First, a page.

Maybe you’re feeling a bit hungry and you prefer the Upper Midwest. You can tour the food trails around Wisconsin and Michigan. If you’re into farm-to-table food, check out California’s California farm trail website and pick a few places to visit on the west coast.

If you’re in the mood for some art, New Mexico has its own art trails, as does Connecticut and North Carolina. Or maybe you’re a fan of fiber arts. The Midwest has its own Midwest Fiber Arts Trail for year round travel.

If you’re interested in small town history, you could drive the National Road (US 40), which rolls 620 miles from Cumberland, Maryland through Pennsylvania, Ohio, Indiana, and ends in Vandalia, IL. You could drive it in a very long day, or spend a few days exploring some history and smaller towns in the eastern United States along the way.

If you’d rather rough it and do a little camping, check out the National Park Service’s National Trails System website for information on the Iditarod, New England National Scenic Trail, or even the Lewis & Clark national trail, plus dozens and dozens more.

What about taking your family to all the major league ballparks in the country, or even all the minor league ballparks in your own state? Try picking up a book like The Amazing Baseball Adventure: Ballpark Wonders from the Bushes to the Show by Josh Pahigian, and see how many ballparks you can see over the years.

Or maybe you like minor league baseball. There are 8 teams in the California league, 10 teams in the Carolina League, and 12 teams in the Florida League, all Single A-Advanced minor league baseball teams. Try spending a summer or two visiting each of the ball clubs, and watching a game in each ballpark.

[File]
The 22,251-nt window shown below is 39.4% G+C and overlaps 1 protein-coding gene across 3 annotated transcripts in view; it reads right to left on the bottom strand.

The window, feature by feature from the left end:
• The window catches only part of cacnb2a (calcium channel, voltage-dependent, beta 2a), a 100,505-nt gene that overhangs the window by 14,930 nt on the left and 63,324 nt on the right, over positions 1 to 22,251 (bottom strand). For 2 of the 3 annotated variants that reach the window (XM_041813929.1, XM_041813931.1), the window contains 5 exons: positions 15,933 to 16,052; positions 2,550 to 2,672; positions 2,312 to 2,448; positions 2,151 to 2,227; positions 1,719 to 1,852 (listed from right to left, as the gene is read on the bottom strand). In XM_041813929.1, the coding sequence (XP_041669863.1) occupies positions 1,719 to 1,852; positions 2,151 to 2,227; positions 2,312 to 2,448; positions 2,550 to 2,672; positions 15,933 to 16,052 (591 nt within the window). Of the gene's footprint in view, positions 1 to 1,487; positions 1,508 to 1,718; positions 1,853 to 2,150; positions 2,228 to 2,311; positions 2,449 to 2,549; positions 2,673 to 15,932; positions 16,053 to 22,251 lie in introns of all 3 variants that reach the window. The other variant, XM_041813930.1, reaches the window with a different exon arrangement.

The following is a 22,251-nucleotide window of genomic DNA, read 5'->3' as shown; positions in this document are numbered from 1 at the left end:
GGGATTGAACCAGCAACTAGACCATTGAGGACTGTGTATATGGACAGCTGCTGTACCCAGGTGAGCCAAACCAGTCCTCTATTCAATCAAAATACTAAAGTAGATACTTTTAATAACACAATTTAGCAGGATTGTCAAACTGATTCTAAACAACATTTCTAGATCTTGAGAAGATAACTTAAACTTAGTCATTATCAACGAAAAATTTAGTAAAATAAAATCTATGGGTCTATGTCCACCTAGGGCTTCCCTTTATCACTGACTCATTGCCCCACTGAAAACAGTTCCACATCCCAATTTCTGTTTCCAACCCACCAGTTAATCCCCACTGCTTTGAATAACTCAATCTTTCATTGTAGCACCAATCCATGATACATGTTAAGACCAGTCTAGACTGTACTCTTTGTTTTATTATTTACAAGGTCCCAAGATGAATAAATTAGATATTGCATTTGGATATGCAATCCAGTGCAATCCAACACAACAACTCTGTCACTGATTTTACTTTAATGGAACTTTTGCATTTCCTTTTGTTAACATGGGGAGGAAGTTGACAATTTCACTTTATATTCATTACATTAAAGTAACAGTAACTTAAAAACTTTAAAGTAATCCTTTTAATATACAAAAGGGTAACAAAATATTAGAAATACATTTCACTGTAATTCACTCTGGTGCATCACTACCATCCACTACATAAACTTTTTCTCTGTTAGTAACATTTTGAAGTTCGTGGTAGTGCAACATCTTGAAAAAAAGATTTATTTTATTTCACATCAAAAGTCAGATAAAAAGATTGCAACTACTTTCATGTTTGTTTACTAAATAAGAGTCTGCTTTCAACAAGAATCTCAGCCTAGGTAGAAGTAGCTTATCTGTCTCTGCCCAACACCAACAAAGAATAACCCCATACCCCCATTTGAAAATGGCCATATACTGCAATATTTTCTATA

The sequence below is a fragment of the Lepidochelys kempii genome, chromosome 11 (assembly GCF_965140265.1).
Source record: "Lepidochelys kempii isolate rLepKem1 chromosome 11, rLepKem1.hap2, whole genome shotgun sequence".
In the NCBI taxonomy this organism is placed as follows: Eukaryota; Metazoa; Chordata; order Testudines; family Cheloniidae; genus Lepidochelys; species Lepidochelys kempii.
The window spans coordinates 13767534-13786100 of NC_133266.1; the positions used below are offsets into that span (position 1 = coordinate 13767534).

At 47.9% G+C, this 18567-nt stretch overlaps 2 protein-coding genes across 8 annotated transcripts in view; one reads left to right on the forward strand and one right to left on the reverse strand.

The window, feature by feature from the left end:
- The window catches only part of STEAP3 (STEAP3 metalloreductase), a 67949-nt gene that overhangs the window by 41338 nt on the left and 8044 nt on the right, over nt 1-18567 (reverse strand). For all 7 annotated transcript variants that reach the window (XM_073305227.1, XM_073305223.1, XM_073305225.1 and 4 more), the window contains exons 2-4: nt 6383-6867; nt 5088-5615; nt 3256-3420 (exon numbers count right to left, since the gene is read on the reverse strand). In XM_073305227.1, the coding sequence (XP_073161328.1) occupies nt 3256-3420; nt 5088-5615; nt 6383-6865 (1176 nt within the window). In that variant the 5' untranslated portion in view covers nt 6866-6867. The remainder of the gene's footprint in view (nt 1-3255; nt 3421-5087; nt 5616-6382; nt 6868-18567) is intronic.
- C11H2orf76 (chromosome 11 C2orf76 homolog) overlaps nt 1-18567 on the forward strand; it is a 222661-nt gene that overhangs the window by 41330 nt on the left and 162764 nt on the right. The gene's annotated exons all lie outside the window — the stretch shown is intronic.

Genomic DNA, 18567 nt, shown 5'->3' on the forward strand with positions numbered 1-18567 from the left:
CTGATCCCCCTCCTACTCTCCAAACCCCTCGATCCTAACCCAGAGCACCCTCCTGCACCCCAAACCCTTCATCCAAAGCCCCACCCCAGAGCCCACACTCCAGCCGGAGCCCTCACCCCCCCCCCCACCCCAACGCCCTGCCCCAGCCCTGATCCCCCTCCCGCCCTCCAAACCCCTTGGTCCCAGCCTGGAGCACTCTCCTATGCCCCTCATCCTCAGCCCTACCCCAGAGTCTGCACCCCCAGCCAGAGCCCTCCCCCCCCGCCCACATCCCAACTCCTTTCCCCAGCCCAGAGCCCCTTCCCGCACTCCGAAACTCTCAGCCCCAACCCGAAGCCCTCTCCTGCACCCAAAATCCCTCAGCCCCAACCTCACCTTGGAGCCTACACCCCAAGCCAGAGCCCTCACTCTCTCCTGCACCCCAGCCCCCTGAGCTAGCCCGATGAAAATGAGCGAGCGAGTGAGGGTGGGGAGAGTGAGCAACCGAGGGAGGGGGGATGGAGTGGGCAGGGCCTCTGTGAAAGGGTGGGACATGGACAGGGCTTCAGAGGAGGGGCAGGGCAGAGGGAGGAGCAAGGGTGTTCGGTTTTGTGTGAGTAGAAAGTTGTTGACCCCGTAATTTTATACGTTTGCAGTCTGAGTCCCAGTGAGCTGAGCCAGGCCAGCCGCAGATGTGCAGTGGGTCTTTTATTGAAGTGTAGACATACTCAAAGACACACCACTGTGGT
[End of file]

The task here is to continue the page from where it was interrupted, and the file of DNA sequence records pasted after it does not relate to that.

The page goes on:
There are also 14 teams in the International League in the eastern half of the US, and 16 in the Pacific League in the Western half. These are all Triple A ball clubs, and you could probably hit a few in a week. It may take you a while to reach them all, but if you don’t want to do the more popular Major League Baseball trip, a minor league trip is still filled with history and a celebration of “nearly there.”

Every state has some kind of food, wine, alcohol, cultural, sports, or art trail. It just takes a little digging and exploring, and the area convention and visitors bureaus or travel bureaus can help you. Some trails even have their own websites and managing agencies.

Are you a tourism trail visitor? Do you have any favorite trails that you like to cruise, or any that you’re looking forward to? Share them in the comments below, on our Facebook page, or in our Twitter stream.

Photo credit: Ken Thomas (Wikimedia Commons, Public Domain)

Consider Visiting Quirky Places on Your Next Family Vacation

July 13, 2017 by · Leave a Comment 

I’ve got a weird sense of humor and always appreciate the unusual and quirky. I collect typewriters, I listen to radio theater, and I love stories about little-known historical events. My tastes in travel and family vacation run a bit unusual as well. I’m fascinated by cities that have unusual histories or have odd attractions that no one else in the world has.